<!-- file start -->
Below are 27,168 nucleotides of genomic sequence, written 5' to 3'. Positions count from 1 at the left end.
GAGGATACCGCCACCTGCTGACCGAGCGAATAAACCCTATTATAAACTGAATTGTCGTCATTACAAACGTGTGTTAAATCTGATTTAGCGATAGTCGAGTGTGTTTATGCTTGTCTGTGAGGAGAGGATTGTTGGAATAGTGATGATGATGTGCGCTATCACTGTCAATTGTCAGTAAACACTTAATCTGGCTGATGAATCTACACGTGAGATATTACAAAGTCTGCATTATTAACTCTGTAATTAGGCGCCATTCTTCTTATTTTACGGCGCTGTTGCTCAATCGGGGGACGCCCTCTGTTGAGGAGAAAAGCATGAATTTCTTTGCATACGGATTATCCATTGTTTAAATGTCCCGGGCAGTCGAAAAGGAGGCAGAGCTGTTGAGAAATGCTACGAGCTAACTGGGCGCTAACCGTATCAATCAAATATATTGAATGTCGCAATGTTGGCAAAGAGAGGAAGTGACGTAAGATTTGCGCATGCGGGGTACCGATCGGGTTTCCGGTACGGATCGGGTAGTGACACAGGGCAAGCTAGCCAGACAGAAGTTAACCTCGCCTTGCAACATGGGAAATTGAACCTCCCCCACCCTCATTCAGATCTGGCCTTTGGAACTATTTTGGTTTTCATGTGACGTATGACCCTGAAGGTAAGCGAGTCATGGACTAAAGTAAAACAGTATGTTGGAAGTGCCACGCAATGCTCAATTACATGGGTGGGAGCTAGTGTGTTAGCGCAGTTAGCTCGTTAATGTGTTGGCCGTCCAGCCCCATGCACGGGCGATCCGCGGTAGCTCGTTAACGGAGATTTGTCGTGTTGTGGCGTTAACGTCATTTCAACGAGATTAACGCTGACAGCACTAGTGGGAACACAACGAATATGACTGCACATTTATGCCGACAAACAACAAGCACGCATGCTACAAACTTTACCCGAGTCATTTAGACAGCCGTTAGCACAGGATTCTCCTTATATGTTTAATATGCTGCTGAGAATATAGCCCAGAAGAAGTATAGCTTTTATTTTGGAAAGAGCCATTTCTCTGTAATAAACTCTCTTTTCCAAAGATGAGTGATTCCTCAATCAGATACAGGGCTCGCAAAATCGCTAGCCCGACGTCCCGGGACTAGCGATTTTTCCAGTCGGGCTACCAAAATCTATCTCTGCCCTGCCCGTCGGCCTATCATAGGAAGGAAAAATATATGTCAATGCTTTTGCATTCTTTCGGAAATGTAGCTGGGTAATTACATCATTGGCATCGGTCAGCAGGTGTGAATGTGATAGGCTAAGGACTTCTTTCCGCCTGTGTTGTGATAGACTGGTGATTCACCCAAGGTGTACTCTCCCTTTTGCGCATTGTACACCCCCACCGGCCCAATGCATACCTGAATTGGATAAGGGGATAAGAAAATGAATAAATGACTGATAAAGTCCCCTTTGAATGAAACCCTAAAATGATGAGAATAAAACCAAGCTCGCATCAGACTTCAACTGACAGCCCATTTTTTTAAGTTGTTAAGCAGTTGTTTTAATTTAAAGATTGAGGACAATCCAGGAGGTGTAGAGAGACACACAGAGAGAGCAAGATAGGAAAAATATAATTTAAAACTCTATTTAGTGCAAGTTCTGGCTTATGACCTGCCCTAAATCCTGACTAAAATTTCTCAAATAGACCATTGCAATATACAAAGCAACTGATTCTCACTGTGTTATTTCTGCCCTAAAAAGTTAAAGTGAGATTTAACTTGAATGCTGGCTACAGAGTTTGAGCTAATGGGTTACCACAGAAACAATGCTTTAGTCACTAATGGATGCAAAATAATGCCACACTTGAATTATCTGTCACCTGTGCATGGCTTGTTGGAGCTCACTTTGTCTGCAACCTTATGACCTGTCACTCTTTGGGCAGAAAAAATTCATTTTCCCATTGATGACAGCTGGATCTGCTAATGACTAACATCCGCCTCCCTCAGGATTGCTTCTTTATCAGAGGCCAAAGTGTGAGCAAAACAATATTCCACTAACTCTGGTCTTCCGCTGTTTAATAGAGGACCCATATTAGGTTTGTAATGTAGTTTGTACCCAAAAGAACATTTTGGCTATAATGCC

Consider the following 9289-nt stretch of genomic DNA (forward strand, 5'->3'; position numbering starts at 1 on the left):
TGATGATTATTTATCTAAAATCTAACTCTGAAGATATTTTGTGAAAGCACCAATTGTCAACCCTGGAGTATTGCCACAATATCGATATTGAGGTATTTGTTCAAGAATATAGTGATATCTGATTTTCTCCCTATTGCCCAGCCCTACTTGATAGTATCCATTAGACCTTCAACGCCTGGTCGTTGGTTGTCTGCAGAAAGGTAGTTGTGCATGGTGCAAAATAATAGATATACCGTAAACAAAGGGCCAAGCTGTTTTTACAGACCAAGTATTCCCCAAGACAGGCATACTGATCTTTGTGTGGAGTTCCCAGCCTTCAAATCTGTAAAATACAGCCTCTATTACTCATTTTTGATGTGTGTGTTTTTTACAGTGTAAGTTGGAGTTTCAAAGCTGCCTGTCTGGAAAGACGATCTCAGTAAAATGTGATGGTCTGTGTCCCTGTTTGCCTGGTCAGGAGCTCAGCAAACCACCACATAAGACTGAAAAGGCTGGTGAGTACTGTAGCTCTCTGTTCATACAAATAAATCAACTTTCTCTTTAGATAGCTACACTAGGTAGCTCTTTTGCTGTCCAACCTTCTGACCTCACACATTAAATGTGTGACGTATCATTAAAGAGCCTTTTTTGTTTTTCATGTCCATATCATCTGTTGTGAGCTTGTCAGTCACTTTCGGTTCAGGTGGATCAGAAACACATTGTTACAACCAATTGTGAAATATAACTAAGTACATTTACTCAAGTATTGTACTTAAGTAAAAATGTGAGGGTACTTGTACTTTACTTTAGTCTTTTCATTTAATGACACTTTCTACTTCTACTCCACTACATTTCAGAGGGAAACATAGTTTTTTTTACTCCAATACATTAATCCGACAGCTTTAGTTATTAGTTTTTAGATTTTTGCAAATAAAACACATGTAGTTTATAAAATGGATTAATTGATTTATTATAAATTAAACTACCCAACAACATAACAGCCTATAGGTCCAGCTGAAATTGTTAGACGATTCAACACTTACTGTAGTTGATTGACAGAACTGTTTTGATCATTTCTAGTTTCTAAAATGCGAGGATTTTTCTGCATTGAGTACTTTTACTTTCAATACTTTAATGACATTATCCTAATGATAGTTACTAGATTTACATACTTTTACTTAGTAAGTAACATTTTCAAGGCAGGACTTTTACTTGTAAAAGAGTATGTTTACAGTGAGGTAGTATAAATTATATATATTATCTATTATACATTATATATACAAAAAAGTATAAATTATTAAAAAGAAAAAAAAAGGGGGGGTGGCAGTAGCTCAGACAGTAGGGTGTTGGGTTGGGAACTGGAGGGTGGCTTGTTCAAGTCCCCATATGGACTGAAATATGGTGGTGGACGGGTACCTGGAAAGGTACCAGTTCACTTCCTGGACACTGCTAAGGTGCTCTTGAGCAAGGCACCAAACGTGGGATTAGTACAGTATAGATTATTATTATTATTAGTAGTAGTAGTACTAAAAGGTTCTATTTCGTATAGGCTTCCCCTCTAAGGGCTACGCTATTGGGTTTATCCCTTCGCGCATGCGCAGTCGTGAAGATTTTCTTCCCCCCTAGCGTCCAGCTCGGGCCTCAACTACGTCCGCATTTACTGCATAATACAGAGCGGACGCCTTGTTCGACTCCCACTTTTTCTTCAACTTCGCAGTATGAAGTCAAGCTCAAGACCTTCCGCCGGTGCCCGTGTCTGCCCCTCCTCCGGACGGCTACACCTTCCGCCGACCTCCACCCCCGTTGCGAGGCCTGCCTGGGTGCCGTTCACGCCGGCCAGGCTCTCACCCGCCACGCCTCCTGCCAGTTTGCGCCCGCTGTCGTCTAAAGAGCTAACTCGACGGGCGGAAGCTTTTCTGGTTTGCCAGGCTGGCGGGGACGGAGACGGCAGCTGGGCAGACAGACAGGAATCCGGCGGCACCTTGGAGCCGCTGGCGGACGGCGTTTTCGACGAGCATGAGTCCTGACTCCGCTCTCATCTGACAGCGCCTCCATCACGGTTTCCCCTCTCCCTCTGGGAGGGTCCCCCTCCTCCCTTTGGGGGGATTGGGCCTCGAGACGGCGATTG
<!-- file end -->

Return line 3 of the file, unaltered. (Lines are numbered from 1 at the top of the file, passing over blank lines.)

Consider the following 9289-nt stretch of genomic DNA (forward strand, 5'->3'; position numbering starts at 1 on the left):